A Navy investigation prompted by a spate of suicides is recommending widespread improvements in housing, food, parking and internet for sailors as well as changes to mental health and other personnel programs. The much-anticipated report lays out a sweeping condemnation of living and working conditions at naval shipyards that had languished for years but were brought to light by the deaths.
“We let our people down.” Navy leaders said in response to the findings.
The inquiry concluded that several suicides at the Newport News shipyard in Virginia last year were not connected or caused by any one issue. But the deaths underscored pervasive problems and poor living conditions, particularly among young enlisted sailors doing long-term ship maintenance at that base and others around the United States.
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EDITOR’S NOTE — This story includes discussion of suicide. If you or someone you know needs help, please call the Suicide and Crisis Lifeline. This is a hotline for individuals in crisis or for those looking to help someone else. To speak with a trained listener, call 988. Service members and veterans can call 988 and then press “1”. There is also an online chat at 988lifeline.org
That review recommended improvements to the system that puts sailors into limited duty slots when they are unable to perform their regular jobs due to issues ranging from injuries and pregnancy to mental heath and other problems. It also called for expanded mental health care and increased staffing, which are similar quality of work and life concerns reflected in the shipyard report. In their memo, Del Toro and Gilday outlined needed changes in limited duty assignments as part of the broader effort to improve sailors’ quality of service.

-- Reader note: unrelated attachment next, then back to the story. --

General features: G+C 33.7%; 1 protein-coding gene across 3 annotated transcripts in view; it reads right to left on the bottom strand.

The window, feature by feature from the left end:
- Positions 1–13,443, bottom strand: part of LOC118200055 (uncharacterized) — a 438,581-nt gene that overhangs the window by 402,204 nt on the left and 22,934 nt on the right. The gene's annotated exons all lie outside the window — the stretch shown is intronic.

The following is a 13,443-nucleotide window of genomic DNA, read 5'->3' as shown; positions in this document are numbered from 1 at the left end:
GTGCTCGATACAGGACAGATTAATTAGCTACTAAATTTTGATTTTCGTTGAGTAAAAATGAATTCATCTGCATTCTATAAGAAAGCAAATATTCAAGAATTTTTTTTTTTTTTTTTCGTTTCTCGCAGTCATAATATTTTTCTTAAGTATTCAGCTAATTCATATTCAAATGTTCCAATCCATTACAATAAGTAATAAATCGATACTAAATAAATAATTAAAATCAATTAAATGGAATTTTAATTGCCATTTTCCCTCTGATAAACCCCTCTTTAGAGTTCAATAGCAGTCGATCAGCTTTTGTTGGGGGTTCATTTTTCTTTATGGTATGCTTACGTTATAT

“Every sailor unable to perform normally assigned duties deserves full, direct support,” said Del Toro and Gilday, adding that sailors must be assigned “in the right numbers, to the right commands, with access to the right resources.”
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The Navy said it has requested $258 million in the 2024 budget for housing, parking garages and recreation facilities. Other changes, including pay and additional personnel for counseling and health care, could take years to get congressional approval and funding.
The shipyard report dug deeply into sailors’ work and living conditions when they are assigned to a ship that is undergoing major overhaul or maintenance in a Navy shipyard. The George Washington, for example, was brought to Newport News for a four-year overhaul that includes refueling the nuclear reactors and other intensive repair work.
In one case, a young sailor who later died by suicide had been sleeping in his car due to noise on the ship. The investigation noted that he was counseled on the matter, but there was no evidence of any follow-through by leadership. In other cases, sailors complained that lack of nearby parking and the difficult commute were adding hours to their days. Depending on the location, sailors could face a three-hour commute from the time they left home, drove to the parking lot, took the shuttle bus and then walked the final stretch to the ship.
“We definitely want a sailor who joined the Navy to go to sea, to get that opportunity to see the ocean, get into a port call, experience why that person joined, and not spend that entire tour in a maintenance facility where the ship’s being repaired,” Caudle said.
Del Toro and Gilday said shipyard assignments are essential but should not consume a young sailor’s early years. They endorsed recommendations allowing sailors to seek other jobs after one year, and limiting shipyard duty to two years.
Asked if anyone was disciplined as a result of the problems, Caudle said no one person was liable. Instead, Navy leadership was accountable and must ensure no other ships endure the problems the George Washington had.